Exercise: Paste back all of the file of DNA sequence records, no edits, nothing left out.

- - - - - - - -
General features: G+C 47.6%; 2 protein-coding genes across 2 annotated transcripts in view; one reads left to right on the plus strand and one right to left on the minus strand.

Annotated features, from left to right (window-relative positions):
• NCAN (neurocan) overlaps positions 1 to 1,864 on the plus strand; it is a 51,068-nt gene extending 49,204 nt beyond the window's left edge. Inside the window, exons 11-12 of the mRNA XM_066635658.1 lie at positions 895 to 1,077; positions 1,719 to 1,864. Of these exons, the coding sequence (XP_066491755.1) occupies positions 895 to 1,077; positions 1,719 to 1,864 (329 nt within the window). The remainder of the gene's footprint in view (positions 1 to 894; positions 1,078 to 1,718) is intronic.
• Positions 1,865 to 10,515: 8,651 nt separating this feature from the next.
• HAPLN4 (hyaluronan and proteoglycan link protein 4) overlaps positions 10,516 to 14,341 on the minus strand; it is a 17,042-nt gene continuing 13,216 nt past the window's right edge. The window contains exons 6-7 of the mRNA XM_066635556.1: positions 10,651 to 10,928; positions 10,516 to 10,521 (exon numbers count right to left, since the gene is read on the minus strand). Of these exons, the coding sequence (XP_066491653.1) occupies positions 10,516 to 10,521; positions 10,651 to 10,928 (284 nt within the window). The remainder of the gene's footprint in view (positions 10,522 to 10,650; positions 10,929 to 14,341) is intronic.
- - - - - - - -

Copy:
General features: G+C 47.6%; 2 protein-coding genes across 2 annotated transcripts in view; one reads left to right on the plus strand and one right to left on the minus strand.

Annotated features, from left to right (window-relative positions):
• NCAN (neurocan) overlaps positions 1 to 1,864 on the plus strand; it is a 51,068-nt gene extending 49,204 nt beyond the window's left edge. Inside the window, exons 11-12 of the mRNA XM_066635658.1 lie at positions 895 to 1,077; positions 1,719 to 1,864. Of these exons, the coding sequence (XP_066491755.1) occupies positions 895 to 1,077; positions 1,719 to 1,864 (329 nt within the window). The remainder of the gene's footprint in view (positions 1 to 894; positions 1,078 to 1,718) is intronic.
• Positions 1,865 to 10,515: 8,651 nt separating this feature from the next.
• HAPLN4 (hyaluronan and proteoglycan link protein 4) overlaps positions 10,516 to 14,341 on the minus strand; it is a 17,042-nt gene continuing 13,216 nt past the window's right edge. The window contains exons 6-7 of the mRNA XM_066635556.1: positions 10,651 to 10,928; positions 10,516 to 10,521 (exon numbers count right to left, since the gene is read on the minus strand). Of these exons, the coding sequence (XP_066491653.1) occupies positions 10,516 to 10,521; positions 10,651 to 10,928 (284 nt within the window). The remainder of the gene's footprint in view (positions 10,522 to 10,650; positions 10,929 to 14,341) is intronic.